Uneven safety on Britain’s main roads
A survey by the Road Safety Foundation has found an uneven rate of deaths and serious injuries on main roads across England, Wales and Scotland.
While the survey found that the overall number of deaths on mainland Britain’s roads overall has generally held steady since 2011 and found good progress on some types of road, major differences by country were found.
Scotland’s main roads were found to be the safest out of the mainland UK’s with just 13 deaths and serious injuries per billion vehicles miles travelled, while England was found to have 15 and Wales was found to have 18 over the same distance.
However, closer inspection has revealed a significant imbalance in England’s road safety statistics in particular. Roads on the Strategic Road Network (SRN) of motorways and major dual carriageways were found to have just eight fatalities and serious injuries per billion vehicle miles, but the new local authority-run Major Road Network (MRN) – which the Foundation noted was “only slightly longer and only carrying one third of the traffic” by comparison – saw more than four times as many at 35 fatalities and serious injuries per billion vehicles miles.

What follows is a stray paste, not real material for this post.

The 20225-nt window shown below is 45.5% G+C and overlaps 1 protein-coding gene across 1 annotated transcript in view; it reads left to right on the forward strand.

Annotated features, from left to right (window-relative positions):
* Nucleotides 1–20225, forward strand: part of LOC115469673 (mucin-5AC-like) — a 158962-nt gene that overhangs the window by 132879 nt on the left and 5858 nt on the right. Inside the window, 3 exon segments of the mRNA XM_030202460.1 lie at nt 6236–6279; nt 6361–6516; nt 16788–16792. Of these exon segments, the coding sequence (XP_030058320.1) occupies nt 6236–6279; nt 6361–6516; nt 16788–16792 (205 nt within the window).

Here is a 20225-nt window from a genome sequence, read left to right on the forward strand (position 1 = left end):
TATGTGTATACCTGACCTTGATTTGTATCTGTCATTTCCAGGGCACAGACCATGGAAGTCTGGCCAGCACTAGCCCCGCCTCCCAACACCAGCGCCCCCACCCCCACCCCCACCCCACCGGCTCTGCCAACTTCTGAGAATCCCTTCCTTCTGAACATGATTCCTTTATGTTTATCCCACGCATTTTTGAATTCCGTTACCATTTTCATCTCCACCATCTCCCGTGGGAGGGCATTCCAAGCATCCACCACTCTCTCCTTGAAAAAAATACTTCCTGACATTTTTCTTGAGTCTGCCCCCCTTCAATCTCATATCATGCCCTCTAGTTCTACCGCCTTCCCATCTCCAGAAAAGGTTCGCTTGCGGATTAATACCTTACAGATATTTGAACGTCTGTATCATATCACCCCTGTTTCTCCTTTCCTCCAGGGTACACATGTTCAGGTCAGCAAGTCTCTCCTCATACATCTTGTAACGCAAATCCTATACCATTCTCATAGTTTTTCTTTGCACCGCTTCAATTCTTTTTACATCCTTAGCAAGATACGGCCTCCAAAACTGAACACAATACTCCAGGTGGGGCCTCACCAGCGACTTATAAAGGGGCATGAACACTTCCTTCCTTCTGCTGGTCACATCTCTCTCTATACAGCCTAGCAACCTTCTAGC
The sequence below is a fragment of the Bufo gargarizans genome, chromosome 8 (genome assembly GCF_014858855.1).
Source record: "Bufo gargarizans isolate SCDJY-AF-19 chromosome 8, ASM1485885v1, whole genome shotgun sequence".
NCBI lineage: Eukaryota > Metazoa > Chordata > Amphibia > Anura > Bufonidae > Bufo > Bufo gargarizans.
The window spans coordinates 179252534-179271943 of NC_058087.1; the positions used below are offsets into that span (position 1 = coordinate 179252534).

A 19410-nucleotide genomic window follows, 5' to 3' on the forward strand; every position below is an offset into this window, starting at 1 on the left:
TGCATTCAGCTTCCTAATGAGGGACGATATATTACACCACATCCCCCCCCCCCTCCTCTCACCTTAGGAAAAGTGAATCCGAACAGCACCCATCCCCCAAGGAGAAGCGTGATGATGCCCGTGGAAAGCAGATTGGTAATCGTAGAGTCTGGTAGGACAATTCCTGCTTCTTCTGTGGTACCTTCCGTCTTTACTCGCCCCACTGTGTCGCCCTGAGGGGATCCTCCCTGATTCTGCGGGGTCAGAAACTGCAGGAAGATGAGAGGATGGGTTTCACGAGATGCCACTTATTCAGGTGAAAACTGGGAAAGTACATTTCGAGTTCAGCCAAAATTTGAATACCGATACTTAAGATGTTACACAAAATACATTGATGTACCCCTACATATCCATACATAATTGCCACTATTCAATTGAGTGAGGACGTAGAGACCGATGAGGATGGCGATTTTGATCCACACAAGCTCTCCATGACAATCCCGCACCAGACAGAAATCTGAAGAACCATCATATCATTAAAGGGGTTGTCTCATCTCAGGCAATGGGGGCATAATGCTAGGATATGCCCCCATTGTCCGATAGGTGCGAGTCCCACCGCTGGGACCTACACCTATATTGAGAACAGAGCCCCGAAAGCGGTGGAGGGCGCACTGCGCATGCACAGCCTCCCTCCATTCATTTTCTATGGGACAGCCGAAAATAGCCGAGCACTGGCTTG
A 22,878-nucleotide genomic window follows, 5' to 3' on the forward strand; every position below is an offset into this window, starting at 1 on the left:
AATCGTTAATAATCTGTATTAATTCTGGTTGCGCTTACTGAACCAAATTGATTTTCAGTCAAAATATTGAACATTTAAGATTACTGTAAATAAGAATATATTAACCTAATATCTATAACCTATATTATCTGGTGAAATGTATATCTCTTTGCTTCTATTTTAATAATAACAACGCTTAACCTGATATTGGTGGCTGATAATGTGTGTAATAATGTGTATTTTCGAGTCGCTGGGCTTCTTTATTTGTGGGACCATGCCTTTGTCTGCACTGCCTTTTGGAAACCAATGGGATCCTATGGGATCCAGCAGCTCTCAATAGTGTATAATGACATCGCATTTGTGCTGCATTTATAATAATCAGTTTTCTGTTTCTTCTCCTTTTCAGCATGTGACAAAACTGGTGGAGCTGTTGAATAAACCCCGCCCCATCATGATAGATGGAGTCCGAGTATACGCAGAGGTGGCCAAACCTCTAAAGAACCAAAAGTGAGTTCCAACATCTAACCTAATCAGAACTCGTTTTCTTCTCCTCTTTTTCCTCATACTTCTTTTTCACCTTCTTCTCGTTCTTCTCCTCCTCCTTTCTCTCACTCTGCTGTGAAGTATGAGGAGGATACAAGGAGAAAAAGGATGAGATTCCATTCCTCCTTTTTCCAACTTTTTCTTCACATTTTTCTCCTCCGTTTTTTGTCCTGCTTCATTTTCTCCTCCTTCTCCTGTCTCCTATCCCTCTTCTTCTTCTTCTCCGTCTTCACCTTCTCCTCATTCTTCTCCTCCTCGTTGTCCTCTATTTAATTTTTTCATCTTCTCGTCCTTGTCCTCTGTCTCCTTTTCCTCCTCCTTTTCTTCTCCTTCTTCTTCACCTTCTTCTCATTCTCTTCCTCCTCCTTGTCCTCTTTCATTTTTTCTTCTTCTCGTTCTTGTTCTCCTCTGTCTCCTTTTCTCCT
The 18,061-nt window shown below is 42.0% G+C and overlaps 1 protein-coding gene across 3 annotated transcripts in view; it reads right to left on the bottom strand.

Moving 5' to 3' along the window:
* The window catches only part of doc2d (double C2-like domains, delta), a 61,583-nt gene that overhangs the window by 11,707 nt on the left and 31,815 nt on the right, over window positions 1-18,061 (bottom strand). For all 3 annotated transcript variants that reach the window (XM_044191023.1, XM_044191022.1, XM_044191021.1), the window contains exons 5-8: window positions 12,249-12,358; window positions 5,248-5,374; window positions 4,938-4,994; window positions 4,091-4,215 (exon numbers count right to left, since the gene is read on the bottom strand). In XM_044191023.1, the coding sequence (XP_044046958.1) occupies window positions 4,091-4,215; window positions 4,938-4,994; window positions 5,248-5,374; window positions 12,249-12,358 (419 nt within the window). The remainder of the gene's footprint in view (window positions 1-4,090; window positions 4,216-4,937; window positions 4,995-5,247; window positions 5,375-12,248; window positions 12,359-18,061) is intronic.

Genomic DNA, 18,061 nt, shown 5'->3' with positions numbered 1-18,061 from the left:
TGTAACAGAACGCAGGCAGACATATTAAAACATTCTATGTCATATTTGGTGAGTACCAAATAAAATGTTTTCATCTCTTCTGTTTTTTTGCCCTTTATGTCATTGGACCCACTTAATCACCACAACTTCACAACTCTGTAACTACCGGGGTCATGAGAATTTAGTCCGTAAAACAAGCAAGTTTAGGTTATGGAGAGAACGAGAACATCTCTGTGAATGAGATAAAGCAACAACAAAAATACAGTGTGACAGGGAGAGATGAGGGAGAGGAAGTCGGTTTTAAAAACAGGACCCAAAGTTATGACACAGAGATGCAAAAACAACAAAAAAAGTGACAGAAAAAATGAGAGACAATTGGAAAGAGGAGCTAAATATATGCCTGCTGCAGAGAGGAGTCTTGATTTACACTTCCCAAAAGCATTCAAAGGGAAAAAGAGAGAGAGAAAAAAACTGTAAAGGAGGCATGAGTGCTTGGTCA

The report noted: “On the Strategic Road Network, ‘A’ roads alone are half the risk of roads on the Major Road Network. Only 10% of travel on the MRN is on low-risk sections, and 18% of travel is on medium or higher risk sections (compared to just 1% of travel on strategic roads). These roads should therefore be tackled as a priority to ensure that they are as safe as should be expected of major roads.”
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